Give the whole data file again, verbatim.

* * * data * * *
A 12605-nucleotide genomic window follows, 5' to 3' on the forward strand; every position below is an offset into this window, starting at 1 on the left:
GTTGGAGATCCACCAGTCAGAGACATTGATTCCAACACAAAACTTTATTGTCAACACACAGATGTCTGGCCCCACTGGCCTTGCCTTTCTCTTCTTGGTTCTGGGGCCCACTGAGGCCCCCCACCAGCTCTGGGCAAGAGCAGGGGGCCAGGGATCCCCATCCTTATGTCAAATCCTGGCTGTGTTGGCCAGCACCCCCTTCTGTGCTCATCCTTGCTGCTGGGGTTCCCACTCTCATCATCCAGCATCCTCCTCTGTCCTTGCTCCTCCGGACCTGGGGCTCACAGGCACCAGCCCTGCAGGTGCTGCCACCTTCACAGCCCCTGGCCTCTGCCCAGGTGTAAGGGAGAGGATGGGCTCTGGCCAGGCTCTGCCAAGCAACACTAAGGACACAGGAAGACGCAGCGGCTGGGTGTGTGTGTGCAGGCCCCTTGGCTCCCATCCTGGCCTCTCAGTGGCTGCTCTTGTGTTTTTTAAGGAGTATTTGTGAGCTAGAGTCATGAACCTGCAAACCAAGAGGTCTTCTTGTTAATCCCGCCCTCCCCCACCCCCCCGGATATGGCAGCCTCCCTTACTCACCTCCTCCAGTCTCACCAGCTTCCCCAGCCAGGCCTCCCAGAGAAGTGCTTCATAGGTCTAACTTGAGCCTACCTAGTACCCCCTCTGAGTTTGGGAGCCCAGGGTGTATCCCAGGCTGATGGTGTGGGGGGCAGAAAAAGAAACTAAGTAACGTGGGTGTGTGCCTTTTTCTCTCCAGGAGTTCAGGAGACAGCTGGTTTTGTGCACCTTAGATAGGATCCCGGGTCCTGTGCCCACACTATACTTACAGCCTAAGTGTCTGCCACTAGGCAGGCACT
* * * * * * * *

A 12605-nucleotide genomic window follows, 5' to 3' on the forward strand; every position below is an offset into this window, starting at 1 on the left:
GTTGGAGATCCACCAGTCAGAGACATTGATTCCAACACAAAACTTTATTGTCAACACACAGATGTCTGGCCCCACTGGCCTTGCCTTTCTCTTCTTGGTTCTGGGGCCCACTGAGGCCCCCCACCAGCTCTGGGCAAGAGCAGGGGGCCAGGGATCCCCATCCTTATGTCAAATCCTGGCTGTGTTGGCCAGCACCCCCTTCTGTGCTCATCCTTGCTGCTGGGGTTCCCACTCTCATCATCCAGCATCCTCCTCTGTCCTTGCTCCTCCGGACCTGGGGCTCACAGGCACCAGCCCTGCAGGTGCTGCCACCTTCACAGCCCCTGGCCTCTGCCCAGGTGTAAGGGAGAGGATGGGCTCTGGCCAGGCTCTGCCAAGCAACACTAAGGACACAGGAAGACGCAGCGGCTGGGTGTGTGTGTGCAGGCCCCTTGGCTCCCATCCTGGCCTCTCAGTGGCTGCTCTTGTGTTTTTTAAGGAGTATTTGTGAGCTAGAGTCATGAACCTGCAAACCAAGAGGTCTTCTTGTTAATCCCGCCCTCCCCCACCCCCCCGGATATGGCAGCCTCCCTTACTCACCTCCTCCAGTCTCACCAGCTTCCCCAGCCAGGCCTCCCAGAGAAGTGCTTCATAGGTCTAACTTGAGCCTACCTAGTACCCCCTCTGAGTTTGGGAGCCCAGGGTGTATCCCAGGCTGATGGTGTGGGGGGCAGAAAAAGAAACTAAGTAACGTGGGTGTGTGCCTTTTTCTCTCCAGGAGTTCAGGAGACAGCTGGTTTTGTGCACCTTAGATAGGATCCCGGGTCCTGTGCCCACACTATACTTACAGCCTAAGTGTCTGCCACTAGGCAGGCACT